Ok, so you can do three things now.

  1. Watch the video.
  2. Read my text.
  3. Do both. (recommended, which is why the video is at the bottom of the text).

Here’s the story.

I met Didier two years ago at a friend’s birthday celebration. He was sitting to my right, at the head of the table and holding fort. First impressions were he seemed to be the sort of person you would want to cross the street to avoid getting in his way. Gruff is the best way to describe him. But during the course of the evening, I learned while he was rough on the exterior; the interior was a little more accepting.

At this particular party, he and my friend mentioned eating the heart of an ox. So emphatic was the recommendation I agreed to give it a go.

For one year, nothing happened. It was last November when the exact scene repeated itself. We sat in the same places. What had changed was that he recognised me and associated me with eating ox heart. We continued talking. It seemed as if he was sizing me up to accept the challenge.

I also observed, when Didier arrived, there was an instant flurry of discrete activity. Several women adroitly placed a couple of beers and a pile of food in front of him. How to keep a slightly volatile man at peace? Feed him.

By now, I was beginning to realise that it wasn’t so much “if” the invitation would come but rather “when” it would come. The French like to do things at their own, leisurely pace. I signalled via my friend that I was definitely in on this one.

That said, I was very much out on a limb because eating offal or anything like that would send me running. My first encounter with kidneys was deeply unpleasant, the second better. The first time was at the parent’s house of my girlfriend at the time, the second, over 20 years later, at a restaurant in Strasbourg. When I was a child, my mother cooked liver, which I ate as if I was heading for the guillotine.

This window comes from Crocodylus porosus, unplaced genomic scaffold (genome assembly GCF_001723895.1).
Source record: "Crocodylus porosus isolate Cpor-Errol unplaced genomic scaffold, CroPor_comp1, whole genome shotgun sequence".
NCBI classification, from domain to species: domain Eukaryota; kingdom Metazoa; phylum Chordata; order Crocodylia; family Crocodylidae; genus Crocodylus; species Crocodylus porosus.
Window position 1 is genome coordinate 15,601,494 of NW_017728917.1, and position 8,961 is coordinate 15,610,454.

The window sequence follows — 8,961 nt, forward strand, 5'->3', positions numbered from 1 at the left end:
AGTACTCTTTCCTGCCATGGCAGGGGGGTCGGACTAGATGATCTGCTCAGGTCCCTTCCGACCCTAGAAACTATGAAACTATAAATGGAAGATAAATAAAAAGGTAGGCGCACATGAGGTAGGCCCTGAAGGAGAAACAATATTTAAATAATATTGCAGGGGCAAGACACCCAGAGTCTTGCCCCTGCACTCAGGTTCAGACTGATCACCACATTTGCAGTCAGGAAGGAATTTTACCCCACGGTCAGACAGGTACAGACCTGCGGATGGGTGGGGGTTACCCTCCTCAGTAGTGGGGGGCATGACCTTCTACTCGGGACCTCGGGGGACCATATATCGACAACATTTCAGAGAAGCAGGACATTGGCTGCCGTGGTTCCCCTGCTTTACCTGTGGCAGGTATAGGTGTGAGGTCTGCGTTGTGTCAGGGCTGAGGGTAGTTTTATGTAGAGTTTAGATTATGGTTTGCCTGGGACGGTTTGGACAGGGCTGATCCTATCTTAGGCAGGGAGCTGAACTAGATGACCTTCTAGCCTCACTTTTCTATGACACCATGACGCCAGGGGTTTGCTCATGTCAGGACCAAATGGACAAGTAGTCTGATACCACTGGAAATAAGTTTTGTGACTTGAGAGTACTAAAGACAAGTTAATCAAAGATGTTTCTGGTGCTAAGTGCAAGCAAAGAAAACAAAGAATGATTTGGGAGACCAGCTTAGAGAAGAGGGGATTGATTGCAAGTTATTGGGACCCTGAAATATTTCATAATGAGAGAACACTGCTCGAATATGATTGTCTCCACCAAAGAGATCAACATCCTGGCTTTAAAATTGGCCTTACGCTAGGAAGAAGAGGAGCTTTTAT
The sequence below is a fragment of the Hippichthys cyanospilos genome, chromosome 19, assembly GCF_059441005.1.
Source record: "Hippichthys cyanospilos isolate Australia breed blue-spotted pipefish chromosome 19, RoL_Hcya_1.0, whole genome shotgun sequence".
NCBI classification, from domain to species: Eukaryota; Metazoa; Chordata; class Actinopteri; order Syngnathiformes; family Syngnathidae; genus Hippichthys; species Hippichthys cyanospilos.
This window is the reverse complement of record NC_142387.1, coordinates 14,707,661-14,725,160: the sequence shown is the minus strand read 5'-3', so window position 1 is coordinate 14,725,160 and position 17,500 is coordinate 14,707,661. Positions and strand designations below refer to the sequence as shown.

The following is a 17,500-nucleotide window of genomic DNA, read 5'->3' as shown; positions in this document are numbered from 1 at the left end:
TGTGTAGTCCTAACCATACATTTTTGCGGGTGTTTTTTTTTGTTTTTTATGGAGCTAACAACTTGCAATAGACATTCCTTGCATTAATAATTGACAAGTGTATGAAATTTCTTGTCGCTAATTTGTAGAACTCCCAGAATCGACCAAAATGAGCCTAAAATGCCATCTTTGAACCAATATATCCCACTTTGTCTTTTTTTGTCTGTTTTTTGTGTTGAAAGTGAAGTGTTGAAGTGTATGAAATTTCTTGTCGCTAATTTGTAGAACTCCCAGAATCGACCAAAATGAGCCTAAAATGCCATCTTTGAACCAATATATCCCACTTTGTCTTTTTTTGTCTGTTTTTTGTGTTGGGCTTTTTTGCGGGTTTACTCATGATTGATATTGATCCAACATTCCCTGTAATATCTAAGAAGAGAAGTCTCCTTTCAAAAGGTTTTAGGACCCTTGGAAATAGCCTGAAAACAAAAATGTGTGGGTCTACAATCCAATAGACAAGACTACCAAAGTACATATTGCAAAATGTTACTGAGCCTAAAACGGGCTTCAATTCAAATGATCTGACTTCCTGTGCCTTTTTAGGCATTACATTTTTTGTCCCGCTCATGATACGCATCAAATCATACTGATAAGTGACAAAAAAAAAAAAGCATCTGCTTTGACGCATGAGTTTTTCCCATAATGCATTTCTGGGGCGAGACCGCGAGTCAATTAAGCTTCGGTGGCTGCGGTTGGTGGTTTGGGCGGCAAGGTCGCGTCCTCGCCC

But so good was the description of the ox heart, so sincerely was it being transmitted to me, saying no was not really an option. The power of language can influence expectations.

By now, with November on the doorstep, I was expecting to go into year three of this trip. It seemed like renewing a subscription. But in early October, the invitation arrived. October 29, 6.30 pm. His house, about 20 km away.  

 Sylvie, Didier’s wife, did suggest that if my wife didn’t want to try ox heart, she would gladly cook something a little extra. No, totally out of the question. In for a penny, in for a pound.

The closer Saturday got, the more uneasy I was becoming.

“What do you think it will taste like?”, I asked Mary.

“Like offal,” she said, with learned bluffing. (Mary is a professional bluffer, aka hotel inspector).


Finally, the fatal moment arrived. Sylvie walked in with a shallow bowl and in it, a mountain of meat cubes. She plonked it on the middle of the table. It was a greyish-brown colour but smelled pleasant. Next came a huge bowl of mashed potatoes (personally mashed by Didier) and finally a smaller bowl of gravy. Without much ceremony, Sylvie shovelled a pile of food on my plate and told me to get on with it. Didier had filled my glass with a heavy Bordeaux. Battle tools in hand, my fork slowly circled a piece of meat and stabbed it. The point of no return had arrived……

It would probably be safe to say that everybody within a 1 km radius could have heard my “wow”, an expression of genuine surprise, relief and appreciation because what I was eating was soooooo delicious. The rest, they would say is history. Didier was content, Sylvie very happy as I had morphed from a guest to an appreciative eater.

The clichés about French, eating and food are mostly all true. In the first draft of this article, I wrote something about it, but it’s gone now. No need to repeat what is already common knowledge. But speak to any French person, he or she will swear that one of the most important things one should have to lead a happy life is good food, good wine and good company. On Saturday, this combination was pretty evident, which is why dinner lasted about 5 hours.

I leave the rest to Bobby McFerrin. And with it the lingering thought and question, what makes us happy and why? And with both Julia and Igor coaxing a discussion on mental health into life, I can’t help wondering if going back to basics might be the answer.

See you on Tuesday, 6pm UTC, 7pm CET, 9pm Antalya, 3pm in Curitiba, 2pm in Campo Grande and Manaus.